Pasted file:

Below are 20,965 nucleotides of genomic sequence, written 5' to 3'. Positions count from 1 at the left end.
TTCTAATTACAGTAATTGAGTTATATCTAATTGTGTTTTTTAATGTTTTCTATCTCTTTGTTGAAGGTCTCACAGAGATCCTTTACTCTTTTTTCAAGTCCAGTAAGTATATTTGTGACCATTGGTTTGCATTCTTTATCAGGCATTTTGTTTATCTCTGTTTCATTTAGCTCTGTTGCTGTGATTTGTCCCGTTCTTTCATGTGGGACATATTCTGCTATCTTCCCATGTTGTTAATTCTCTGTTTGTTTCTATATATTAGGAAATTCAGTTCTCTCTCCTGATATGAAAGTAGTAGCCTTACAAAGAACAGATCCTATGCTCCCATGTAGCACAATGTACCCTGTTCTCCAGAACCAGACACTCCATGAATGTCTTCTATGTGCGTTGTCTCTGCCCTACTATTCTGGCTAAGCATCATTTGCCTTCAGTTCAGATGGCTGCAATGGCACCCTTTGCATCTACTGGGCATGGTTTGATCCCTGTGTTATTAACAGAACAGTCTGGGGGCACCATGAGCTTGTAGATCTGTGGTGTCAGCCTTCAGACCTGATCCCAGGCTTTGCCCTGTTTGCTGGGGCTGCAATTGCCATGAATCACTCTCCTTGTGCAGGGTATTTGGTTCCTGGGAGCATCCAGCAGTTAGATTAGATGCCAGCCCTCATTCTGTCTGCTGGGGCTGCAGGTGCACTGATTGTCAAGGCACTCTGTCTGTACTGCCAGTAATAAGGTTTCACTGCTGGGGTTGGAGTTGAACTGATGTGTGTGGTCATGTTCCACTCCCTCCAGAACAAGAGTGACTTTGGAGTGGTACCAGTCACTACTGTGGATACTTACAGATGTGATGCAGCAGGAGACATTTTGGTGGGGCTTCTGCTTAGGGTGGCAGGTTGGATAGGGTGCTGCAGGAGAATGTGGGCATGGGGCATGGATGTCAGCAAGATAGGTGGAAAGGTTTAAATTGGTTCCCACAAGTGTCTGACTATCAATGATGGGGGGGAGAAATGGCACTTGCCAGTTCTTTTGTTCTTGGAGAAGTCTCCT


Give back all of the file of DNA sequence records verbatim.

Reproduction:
Below are 20,965 nucleotides of genomic sequence, written 5' to 3'. Positions count from 1 at the left end.
TTCTAATTACAGTAATTGAGTTATATCTAATTGTGTTTTTTAATGTTTTCTATCTCTTTGTTGAAGGTCTCACAGAGATCCTTTACTCTTTTTTCAAGTCCAGTAAGTATATTTGTGACCATTGGTTTGCATTCTTTATCAGGCATTTTGTTTATCTCTGTTTCATTTAGCTCTGTTGCTGTGATTTGTCCCGTTCTTTCATGTGGGACATATTCTGCTATCTTCCCATGTTGTTAATTCTCTGTTTGTTTCTATATATTAGGAAATTCAGTTCTCTCTCCTGATATGAAAGTAGTAGCCTTACAAAGAACAGATCCTATGCTCCCATGTAGCACAATGTACCCTGTTCTCCAGAACCAGACACTCCATGAATGTCTTCTATGTGCGTTGTCTCTGCCCTACTATTCTGGCTAAGCATCATTTGCCTTCAGTTCAGATGGCTGCAATGGCACCCTTTGCATCTACTGGGCATGGTTTGATCCCTGTGTTATTAACAGAACAGTCTGGGGGCACCATGAGCTTGTAGATCTGTGGTGTCAGCCTTCAGACCTGATCCCAGGCTTTGCCCTGTTTGCTGGGGCTGCAATTGCCATGAATCACTCTCCTTGTGCAGGGTATTTGGTTCCTGGGAGCATCCAGCAGTTAGATTAGATGCCAGCCCTCATTCTGTCTGCTGGGGCTGCAGGTGCACTGATTGTCAAGGCACTCTGTCTGTACTGCCAGTAATAAGGTTTCACTGCTGGGGTTGGAGTTGAACTGATGTGTGTGGTCATGTTCCACTCCCTCCAGAACAAGAGTGACTTTGGAGTGGTACCAGTCACTACTGTGGATACTTACAGATGTGATGCAGCAGGAGACATTTTGGTGGGGCTTCTGCTTAGGGTGGCAGGTTGGATAGGGTGCTGCAGGAGAATGTGGGCATGGGGCATGGATGTCAGCAAGATAGGTGGAAAGGTTTAAATTGGTTCCCACAAGTGTCTGACTATCAATGATGGGGGGGAGAAATGGCACTTGCCAGTTCTTTTGTTCTTGGAGAAGTCTCCT